The Measuring Stick
all I could hear in my head was the nasty whine of a rifle slug going somewhere it didn't belong and my own heart pounding like a marching-band drum.
I saw a headline in the Clark County Courier-big black letters, "GUS JAYNE'S BOY KILLS ELDERLY WIDOW WITH CARELESS SHOT!"
And it was at this point that my father's unadorned words entered my mind as clearly as if he were there. "Mitch, you're responsible for what you shoot." In those hard times a name was all you really owned and it was important to a family beyond measure. With one pull of a trigger I had reduced my family's name to the shameful level of a crime report.
Hardly daring to put one foot before the other, I walked into the field, fear dragging at my feet along with the barbed vines of blackberry runners. My first shot, and I had to try a long one, not knowing the gun's trajectory, never having tried its sights, not knowing what lay behind the tree line. Not knowing anything! Dumb as a fishing worm. A dumb kid!
The June sun shone warmly on the field, but it didn't warm me as I walked toward my can, then past the tree line where I could now see the sunny splotches of a pasture where my bullet had most likely gone on a killing spree. As I moved through a tangle of hedge apples, I thought I could see black shapes in the pasture. Cows! My lord, my fateful bullet had ricocheted into a pasture full of black angus, and one of them probably lay bleeding to death right now.
"JAYNE BOY KILLS PRIZE ANGUS COW VALUED AT $1,000,000!" I hurried through the thicket, tearing my clothes on briars, my heart in my mouth. A hundred feet from me a black shape lay motionless in the tall grass, and
I had to gather every ounce of my courage to approach it. It shone in the sunlight, black as coal, and was utterly motionless.
I wiped the sweat and blood from my scratched face and took another fearful step, and a wave of relief washed over me. It was a burned stump. The field was full of burned stumps and blackened trunks shiny against the sea of orchard grass. Not cows, stumps. I felt a rush of relief that left me faint.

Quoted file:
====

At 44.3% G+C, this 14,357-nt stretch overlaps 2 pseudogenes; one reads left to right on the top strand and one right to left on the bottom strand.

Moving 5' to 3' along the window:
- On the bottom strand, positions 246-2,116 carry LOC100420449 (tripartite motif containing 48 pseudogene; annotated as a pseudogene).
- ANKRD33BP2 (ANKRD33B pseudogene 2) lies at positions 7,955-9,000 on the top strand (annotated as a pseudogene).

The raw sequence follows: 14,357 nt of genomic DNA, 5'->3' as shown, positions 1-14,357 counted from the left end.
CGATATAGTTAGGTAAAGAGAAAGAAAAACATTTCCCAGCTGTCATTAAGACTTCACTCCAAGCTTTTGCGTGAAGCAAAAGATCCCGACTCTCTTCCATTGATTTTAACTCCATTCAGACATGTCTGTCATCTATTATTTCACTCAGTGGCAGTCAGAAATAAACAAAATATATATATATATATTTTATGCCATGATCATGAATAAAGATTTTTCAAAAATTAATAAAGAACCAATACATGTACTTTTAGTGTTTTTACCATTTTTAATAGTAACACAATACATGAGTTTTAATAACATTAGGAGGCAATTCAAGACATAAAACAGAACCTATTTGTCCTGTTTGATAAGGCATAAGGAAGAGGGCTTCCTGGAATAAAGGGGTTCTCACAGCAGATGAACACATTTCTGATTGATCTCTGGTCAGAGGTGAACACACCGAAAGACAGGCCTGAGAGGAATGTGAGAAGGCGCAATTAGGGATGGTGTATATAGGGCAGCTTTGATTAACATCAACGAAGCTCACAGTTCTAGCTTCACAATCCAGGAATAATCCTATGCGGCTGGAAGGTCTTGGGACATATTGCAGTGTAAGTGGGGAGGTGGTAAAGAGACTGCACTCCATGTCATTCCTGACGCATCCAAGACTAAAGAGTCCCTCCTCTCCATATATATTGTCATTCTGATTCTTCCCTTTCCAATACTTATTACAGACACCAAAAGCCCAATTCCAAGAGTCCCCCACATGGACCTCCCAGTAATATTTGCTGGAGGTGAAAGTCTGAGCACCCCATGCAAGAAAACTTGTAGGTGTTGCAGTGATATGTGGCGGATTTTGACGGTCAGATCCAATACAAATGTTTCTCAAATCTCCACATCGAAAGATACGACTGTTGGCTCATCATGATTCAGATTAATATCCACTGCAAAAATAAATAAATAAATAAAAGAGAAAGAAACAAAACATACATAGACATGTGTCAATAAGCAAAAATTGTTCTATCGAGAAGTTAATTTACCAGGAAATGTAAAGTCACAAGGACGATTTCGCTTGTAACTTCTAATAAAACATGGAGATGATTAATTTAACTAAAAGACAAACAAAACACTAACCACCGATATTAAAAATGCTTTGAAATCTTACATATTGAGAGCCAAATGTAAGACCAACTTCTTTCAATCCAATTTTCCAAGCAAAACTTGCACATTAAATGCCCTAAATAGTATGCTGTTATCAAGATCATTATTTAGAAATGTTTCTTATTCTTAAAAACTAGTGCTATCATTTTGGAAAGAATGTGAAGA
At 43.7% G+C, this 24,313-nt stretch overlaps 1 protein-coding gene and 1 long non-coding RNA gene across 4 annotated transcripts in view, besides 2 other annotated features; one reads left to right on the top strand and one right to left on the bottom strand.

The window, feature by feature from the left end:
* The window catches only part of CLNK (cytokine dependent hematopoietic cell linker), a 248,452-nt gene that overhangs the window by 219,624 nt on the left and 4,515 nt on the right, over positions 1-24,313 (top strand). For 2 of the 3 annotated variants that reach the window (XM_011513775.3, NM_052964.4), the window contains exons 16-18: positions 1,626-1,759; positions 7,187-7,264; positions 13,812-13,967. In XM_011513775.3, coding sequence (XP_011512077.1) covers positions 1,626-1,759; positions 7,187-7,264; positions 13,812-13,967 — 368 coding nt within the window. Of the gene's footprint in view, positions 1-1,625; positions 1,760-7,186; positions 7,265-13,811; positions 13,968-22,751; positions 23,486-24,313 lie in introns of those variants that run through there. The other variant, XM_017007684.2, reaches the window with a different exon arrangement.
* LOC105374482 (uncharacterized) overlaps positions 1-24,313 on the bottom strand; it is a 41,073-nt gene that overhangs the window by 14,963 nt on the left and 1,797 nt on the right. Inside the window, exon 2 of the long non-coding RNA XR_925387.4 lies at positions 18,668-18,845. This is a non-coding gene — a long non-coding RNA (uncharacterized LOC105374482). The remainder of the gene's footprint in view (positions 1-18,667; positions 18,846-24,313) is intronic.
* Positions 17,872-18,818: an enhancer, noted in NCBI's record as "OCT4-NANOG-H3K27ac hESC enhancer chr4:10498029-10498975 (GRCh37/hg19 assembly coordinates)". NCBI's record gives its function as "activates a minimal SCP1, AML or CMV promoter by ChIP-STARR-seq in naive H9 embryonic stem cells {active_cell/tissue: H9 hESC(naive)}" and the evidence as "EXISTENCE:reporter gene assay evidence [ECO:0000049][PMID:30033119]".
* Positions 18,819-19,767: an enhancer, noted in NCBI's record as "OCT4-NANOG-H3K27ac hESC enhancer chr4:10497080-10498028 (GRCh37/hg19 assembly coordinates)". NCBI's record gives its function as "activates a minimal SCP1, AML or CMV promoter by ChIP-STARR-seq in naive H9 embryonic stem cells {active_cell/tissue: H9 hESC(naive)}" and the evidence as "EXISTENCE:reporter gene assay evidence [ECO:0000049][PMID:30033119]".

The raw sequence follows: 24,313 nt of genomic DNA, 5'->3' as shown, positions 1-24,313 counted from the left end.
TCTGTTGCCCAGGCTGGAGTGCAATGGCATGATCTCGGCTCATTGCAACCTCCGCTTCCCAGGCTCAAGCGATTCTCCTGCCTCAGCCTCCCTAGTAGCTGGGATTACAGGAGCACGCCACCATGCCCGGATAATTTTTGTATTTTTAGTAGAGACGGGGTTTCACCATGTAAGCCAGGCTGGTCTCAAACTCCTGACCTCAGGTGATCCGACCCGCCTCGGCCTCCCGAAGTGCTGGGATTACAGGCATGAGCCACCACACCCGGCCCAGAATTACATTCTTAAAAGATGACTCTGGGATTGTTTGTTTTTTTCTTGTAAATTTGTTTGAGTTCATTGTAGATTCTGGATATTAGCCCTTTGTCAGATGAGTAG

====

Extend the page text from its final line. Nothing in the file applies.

Clutching my rifle, I kept walking up the sloping pasture across the top of the next hill where an old woodlot made deep and impenetrable shade. No house, no animals, no carnage. From the high point I looked in every direction for the roof of a barn, a housetop, any sign of people. Still uneasy, I made a wide circle. After a half hour, I decided that whatever else I might have done, I had at least missed any living thing in my part of the world.
I came slowly back to the road where my bike lay on its dusty side and I collapsed beside it in the grass. I had hardly dared look at the rifle, but now I lay it across my lap.
I worked the small lever and the tarnished shell popped out with a little 'spung' sound. What a tiny thing to so thoroughly jar my mind. Before, the gun had seemed shiny and graceful. Now it looked dry and rusty and sinister and deadly-a sleeping rattlesnake.
I had learned a great lesson, and I let it settle while my sweat dried and the briar scratches turned to a dull ache on my arms. Tomorrow I would get a square of cardboard and bring it back here, and I would shoot, from maybe 10 feet away until I knew how the rifle shot.
I would back away slowly until I knew how much the little .22 slug dropped and how much the breeze would affect it. I would be right here, shooting at my target, and if anyone came along to tell me my wild shot today had hit something, I would give myself up and go quietly. After all, I was responsible for what I shot. I was not some dumb, careless kid.
Having decided all that, I picked up my gun and raised the bike from the weeds. The gun was looking better all the time. It was a fine gun. "A measuring stick," the old man had called it, and I kind of liked the thought.
With a leather sling and some practice I could probably carry it crosswise from a shoulder while riding my bike and have both hands free to steer. You had to think about that sort of thing, it occurred to me gravely, when you became an adult.